This column will examine the time
limits in processing Social Security Disability claims. Most of
the time limits are imposed upon the person who is filing for
Disability Insurance Benefits and not on the Social Security
Administration. In many cases the Social Security Administration (SSA)
will deny the persons claim at some level and then the burden
shifts to the applicant for the benefits to file a written appeal
of that denial.
If the person does not file his appeal within the
allotted time frame then his case can be closed or dismissed by
the SSA. There is no corresponding requirement on the SSA to
either approve or deny a disability application within a certain
time frame. The SSA moves as efficiently as it can but there are
thousands of new cases filed each year. The decision making
process by the SSA can be very lengthy and frustrating to the
person seeking the benefits.
A relatively easy way to
visualize the SSA Disability Insurance Benefits process is to
think of it as a ladder. There are two rungs on the ladder leading
up to a hearing before an Administrative Law Judge. The first rung
is called the initial decision, the second rung is called the
reconsideration decision and the third rung is the actual hearing
before an Administrative Law Judge. There are specific time limits
in which to appeal which must be met after each denial if the
applicant wishes to keep his claim alive.
An applicant for Disability
Insurance Benefits begins the process of climbing the ladder by
filing an application for Disability Insurance Benefits. People in
the Fayetteville area can contact the local District Office of the
SSA located at 111 Lamon Street and which has the telephone number
The SSA also has a toll free number of
800-772-1213. The applicant can call the local office and request
the application package of documents be mailed to them. The
applicant can also go personally to the local District Office and
obtain assistance there in completing the application materials.
The application materials will
include a statement as to the type of health problems the person
has, the limitations it places on their activities of daily living
and the names and addresses of the health care providers who are
treating or who have treated the applicant’s health problems.
Once this material is gathered together then the application is
sent to Raleigh, N.C. to the Disability Determination Section
which is actually a North Carolina agency which reviews, analyzes
and obtains additional information about the applicant’s health
problems. This Agency then issues a decision after gathering all
of the medical information that it thinks is necessary.
The first determination is called
the initial decision. If the Agency recommends approval of the
applicant’s claim then the SSA will review the recommendation.
The SSA can decide to either approve the applicant’s claim or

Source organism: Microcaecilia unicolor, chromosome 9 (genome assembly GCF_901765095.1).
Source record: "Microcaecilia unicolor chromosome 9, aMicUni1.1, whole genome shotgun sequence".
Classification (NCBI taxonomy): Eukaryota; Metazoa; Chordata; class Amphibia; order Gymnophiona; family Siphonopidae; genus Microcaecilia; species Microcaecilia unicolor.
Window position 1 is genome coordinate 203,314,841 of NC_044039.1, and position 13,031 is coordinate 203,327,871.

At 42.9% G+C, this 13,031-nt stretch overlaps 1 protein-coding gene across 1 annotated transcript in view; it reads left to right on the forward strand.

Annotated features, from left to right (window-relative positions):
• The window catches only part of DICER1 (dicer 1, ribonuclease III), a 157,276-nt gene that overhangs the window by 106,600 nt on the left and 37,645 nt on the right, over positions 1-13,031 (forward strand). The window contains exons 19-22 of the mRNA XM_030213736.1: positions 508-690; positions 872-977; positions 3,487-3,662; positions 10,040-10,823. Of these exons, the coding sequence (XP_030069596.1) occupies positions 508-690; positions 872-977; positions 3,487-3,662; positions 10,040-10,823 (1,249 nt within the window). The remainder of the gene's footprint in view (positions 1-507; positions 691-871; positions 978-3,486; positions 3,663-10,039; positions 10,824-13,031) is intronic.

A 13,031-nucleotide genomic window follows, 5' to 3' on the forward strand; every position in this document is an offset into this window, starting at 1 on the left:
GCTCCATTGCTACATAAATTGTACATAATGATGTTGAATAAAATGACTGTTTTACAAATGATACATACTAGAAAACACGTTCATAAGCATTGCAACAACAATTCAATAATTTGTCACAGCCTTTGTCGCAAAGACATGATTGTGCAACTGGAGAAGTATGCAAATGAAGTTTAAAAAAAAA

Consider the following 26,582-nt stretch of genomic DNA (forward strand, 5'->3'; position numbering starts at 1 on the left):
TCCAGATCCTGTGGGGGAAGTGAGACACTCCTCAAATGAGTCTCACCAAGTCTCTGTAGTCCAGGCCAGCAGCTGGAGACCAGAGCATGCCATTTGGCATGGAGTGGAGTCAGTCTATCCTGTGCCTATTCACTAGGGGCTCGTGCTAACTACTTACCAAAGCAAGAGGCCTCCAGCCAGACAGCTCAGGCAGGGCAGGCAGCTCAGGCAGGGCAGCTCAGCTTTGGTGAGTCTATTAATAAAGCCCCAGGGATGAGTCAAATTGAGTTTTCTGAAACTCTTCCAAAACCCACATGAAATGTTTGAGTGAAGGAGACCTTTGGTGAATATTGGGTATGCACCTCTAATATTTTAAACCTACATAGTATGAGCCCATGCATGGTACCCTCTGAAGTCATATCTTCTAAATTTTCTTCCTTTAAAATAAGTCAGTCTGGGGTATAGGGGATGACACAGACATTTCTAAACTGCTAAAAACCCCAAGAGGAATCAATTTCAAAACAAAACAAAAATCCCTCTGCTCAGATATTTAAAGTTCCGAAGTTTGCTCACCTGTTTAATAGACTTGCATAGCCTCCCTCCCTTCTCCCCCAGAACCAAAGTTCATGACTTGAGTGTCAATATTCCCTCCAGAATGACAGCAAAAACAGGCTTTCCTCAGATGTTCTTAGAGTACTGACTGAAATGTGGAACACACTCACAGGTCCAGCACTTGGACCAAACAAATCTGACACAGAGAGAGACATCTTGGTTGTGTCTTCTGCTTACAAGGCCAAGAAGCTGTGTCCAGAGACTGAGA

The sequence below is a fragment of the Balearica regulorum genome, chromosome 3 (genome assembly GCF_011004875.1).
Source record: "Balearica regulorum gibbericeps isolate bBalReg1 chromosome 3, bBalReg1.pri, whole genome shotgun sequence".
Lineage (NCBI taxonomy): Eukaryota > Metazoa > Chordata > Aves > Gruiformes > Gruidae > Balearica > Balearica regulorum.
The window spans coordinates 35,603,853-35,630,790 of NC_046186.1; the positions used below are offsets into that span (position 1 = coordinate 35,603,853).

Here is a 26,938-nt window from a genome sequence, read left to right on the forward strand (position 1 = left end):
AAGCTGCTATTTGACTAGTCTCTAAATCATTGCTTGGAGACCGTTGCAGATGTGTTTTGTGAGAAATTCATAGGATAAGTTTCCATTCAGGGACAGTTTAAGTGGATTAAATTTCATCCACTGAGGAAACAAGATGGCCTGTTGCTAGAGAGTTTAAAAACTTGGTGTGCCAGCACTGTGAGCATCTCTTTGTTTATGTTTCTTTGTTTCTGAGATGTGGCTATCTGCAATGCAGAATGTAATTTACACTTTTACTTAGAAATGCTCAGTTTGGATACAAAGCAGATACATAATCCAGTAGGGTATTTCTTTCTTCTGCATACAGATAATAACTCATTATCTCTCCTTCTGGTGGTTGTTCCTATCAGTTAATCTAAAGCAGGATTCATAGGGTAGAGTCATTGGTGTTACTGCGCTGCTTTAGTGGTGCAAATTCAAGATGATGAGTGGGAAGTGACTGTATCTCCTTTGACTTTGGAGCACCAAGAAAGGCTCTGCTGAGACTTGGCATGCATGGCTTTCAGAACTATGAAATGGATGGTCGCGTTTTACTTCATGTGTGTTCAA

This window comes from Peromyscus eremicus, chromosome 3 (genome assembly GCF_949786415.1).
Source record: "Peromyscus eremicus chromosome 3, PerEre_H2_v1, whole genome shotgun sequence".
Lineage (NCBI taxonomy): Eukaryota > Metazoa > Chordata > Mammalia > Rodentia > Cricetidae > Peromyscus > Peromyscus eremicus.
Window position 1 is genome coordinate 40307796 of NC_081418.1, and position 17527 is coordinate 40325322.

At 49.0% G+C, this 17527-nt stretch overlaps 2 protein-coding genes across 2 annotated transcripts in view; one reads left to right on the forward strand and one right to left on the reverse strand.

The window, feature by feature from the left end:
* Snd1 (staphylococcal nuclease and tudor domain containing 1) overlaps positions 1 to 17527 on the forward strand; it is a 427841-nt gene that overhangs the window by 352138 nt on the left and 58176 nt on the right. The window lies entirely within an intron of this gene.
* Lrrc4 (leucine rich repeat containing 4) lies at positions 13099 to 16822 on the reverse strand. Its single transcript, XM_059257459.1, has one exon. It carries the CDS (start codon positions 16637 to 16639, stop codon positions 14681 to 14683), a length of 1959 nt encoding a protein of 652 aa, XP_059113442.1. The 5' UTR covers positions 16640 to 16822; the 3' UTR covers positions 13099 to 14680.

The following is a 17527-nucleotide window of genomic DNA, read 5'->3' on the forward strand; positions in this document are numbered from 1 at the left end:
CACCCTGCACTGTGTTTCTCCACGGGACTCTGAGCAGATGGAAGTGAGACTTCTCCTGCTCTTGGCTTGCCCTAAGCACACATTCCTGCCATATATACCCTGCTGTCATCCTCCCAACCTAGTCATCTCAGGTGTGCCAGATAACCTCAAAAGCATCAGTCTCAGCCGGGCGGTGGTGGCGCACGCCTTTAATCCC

decide to deny the applicant’s claim despite the Agency’s
recommendation to approve the claim. If the claim is approved by
the SSA then the decision making process stops and the claimant
will begin to receive monthly disability benefits.
If the SSA decides at the first
level to deny the claim, then the SSA will issue the initial
decision that advises the claimant that his claim has been denied.
The applicant then has 60 days from the date of the decision to
file his next appeal.
The SSA assumes that the applicant has
received the decision within 5 days of the date of the denial
letter, which in effect gives the applicant a total of 65 days to
appeal by requesting a reconsideration of this decision. The
applicant can call the SSA to have appeal documents sent to him to
complete. It is not enough to just verbally request the
reconsideration decision. The applicant must actually file the
written request for the review.
The SSA will not follow up with
the claimant to determine if they got the mailing with the
reconsideration documents. If the claimant is denied at the
reconsideration level he has the same 60 days plus 5 days to
request a hearing before an Administrative Law Judge.
is a reason satisfactory to the SSA for the appeal for
reconsideration being filed after the time limit, then the
applicant’s claim is dismissed and he will have to start the
process all over again.
There are certain reasons that
the SSA can waive its 60 day appeal deadline. The SSA can find
good cause for missing a deadline to appeal by reviewing the
circumstances that caused the person to miss the deadline. The SSA
will determine if the SSA had somehow misled the applicant about
the appeal; if the applicant didn’t understand the appeals
process; if the person had limitations involving physical, mental,
educational, or inability to read English that prevented him from
appealing on time.
Some factors that the SSA considers good cause
include serious illness of the claimant that prevented him from
appealing, a death or serious illness in the person’s family, if
records were destroyed by fire or some accidental means, or the
person was making a diligent effort to obtain documents necessary
to appeal but was not able to do so in the time frame allowed.
Other factors that could be considered good cause would include if
the SSA gave incorrect information about how to request the
review; or the applicant did not actually receive the notice of
denial; or the applicant sent his appeal in good faith within the
time limit to the wrong Government agency or if there are unusual
or unavoidable circumstances that prevented the applicant from
sending in a timely appeal.
The best thing to do is to appeal
in a timely fashion and not have to worry about a late filing.
However if a deadline has passed there is a process for requesting
the SSA to waive the missed deadline to keep the applicant’s
claim alive. Don’t give up.